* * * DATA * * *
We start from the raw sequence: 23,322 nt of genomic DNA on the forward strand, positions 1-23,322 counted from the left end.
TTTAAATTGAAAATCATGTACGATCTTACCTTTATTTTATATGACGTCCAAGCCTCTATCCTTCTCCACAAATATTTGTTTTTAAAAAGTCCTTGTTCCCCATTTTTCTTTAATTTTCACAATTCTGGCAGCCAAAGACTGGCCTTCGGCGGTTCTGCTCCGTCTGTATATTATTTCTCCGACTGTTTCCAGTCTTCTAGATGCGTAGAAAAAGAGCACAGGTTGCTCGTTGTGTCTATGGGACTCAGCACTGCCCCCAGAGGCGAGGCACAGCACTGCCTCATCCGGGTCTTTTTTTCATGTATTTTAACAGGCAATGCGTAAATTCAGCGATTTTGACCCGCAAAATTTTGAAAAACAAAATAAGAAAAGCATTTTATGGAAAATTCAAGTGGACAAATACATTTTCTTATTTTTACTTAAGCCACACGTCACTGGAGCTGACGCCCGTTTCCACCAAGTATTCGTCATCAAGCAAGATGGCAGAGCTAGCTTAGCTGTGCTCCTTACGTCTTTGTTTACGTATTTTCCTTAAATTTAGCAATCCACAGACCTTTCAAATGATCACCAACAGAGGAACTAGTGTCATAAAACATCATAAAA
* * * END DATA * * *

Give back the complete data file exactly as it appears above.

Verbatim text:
We start from the raw sequence: 23,322 nt of genomic DNA on the forward strand, positions 1-23,322 counted from the left end.
TTTAAATTGAAAATCATGTACGATCTTACCTTTATTTTATATGACGTCCAAGCCTCTATCCTTCTCCACAAATATTTGTTTTTAAAAAGTCCTTGTTCCCCATTTTTCTTTAATTTTCACAATTCTGGCAGCCAAAGACTGGCCTTCGGCGGTTCTGCTCCGTCTGTATATTATTTCTCCGACTGTTTCCAGTCTTCTAGATGCGTAGAAAAAGAGCACAGGTTGCTCGTTGTGTCTATGGGACTCAGCACTGCCCCCAGAGGCGAGGCACAGCACTGCCTCATCCGGGTCTTTTTTTCATGTATTTTAACAGGCAATGCGTAAATTCAGCGATTTTGACCCGCAAAATTTTGAAAAACAAAATAAGAAAAGCATTTTATGGAAAATTCAAGTGGACAAATACATTTTCTTATTTTTACTTAAGCCACACGTCACTGGAGCTGACGCCCGTTTCCACCAAGTATTCGTCATCAAGCAAGATGGCAGAGCTAGCTTAGCTGTGCTCCTTACGTCTTTGTTTACGTATTTTCCTTAAATTTAGCAATCCACAGACCTTTCAAATGATCACCAACAGAGGAACTAGTGTCATAAAACATCATAAAA